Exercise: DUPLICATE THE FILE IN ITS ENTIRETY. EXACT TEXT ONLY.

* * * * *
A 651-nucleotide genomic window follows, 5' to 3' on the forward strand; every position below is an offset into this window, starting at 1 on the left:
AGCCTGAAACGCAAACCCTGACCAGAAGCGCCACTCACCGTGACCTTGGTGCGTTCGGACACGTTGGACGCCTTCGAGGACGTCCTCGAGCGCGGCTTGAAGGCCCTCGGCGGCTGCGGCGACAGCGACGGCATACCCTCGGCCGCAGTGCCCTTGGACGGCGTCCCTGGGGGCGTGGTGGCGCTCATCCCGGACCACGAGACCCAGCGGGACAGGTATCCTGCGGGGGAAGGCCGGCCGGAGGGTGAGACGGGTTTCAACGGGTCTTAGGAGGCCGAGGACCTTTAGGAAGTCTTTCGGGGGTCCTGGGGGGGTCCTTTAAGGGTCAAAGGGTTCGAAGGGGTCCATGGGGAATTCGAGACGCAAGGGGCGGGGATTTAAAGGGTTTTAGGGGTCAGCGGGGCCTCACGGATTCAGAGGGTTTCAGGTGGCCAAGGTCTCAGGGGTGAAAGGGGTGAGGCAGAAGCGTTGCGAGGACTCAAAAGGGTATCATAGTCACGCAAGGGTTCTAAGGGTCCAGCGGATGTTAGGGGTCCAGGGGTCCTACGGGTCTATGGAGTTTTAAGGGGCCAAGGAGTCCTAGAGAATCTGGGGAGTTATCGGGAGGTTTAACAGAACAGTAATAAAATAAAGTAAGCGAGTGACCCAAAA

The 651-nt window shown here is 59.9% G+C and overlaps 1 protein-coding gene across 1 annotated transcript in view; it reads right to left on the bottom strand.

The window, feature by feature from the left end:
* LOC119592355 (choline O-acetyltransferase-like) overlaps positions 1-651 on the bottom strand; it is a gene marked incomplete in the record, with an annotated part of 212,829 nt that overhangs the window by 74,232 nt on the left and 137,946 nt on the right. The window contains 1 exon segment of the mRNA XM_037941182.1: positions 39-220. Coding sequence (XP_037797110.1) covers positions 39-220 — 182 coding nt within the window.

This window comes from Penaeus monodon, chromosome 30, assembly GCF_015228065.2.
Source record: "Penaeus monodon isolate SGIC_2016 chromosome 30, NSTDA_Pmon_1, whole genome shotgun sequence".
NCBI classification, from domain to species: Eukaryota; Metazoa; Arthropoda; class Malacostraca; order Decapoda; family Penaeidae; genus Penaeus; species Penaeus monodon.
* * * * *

A 651-nucleotide genomic window follows, 5' to 3' on the forward strand; every position below is an offset into this window, starting at 1 on the left:
AGCCTGAAACGCAAACCCTGACCAGAAGCGCCACTCACCGTGACCTTGGTGCGTTCGGACACGTTGGACGCCTTCGAGGACGTCCTCGAGCGCGGCTTGAAGGCCCTCGGCGGCTGCGGCGACAGCGACGGCATACCCTCGGCCGCAGTGCCCTTGGACGGCGTCCCTGGGGGCGTGGTGGCGCTCATCCCGGACCACGAGACCCAGCGGGACAGGTATCCTGCGGGGGAAGGCCGGCCGGAGGGTGAGACGGGTTTCAACGGGTCTTAGGAGGCCGAGGACCTTTAGGAAGTCTTTCGGGGGTCCTGGGGGGGTCCTTTAAGGGTCAAAGGGTTCGAAGGGGTCCATGGGGAATTCGAGACGCAAGGGGCGGGGATTTAAAGGGTTTTAGGGGTCAGCGGGGCCTCACGGATTCAGAGGGTTTCAGGTGGCCAAGGTCTCAGGGGTGAAAGGGGTGAGGCAGAAGCGTTGCGAGGACTCAAAAGGGTATCATAGTCACGCAAGGGTTCTAAGGGTCCAGCGGATGTTAGGGGTCCAGGGGTCCTACGGGTCTATGGAGTTTTAAGGGGCCAAGGAGTCCTAGAGAATCTGGGGAGTTATCGGGAGGTTTAACAGAACAGTAATAAAATAAAGTAAGCGAGTGACCCAAAA

The 651-nt window shown here is 59.9% G+C and overlaps 1 protein-coding gene across 1 annotated transcript in view; it reads right to left on the bottom strand.

The window, feature by feature from the left end:
* LOC119592355 (choline O-acetyltransferase-like) overlaps positions 1-651 on the bottom strand; it is a gene marked incomplete in the record, with an annotated part of 212,829 nt that overhangs the window by 74,232 nt on the left and 137,946 nt on the right. The window contains 1 exon segment of the mRNA XM_037941182.1: positions 39-220. Coding sequence (XP_037797110.1) covers positions 39-220 — 182 coding nt within the window.

This window comes from Penaeus monodon, chromosome 30, assembly GCF_015228065.2.
Source record: "Penaeus monodon isolate SGIC_2016 chromosome 30, NSTDA_Pmon_1, whole genome shotgun sequence".
NCBI classification, from domain to species: Eukaryota; Metazoa; Arthropoda; class Malacostraca; order Decapoda; family Penaeidae; genus Penaeus; species Penaeus monodon.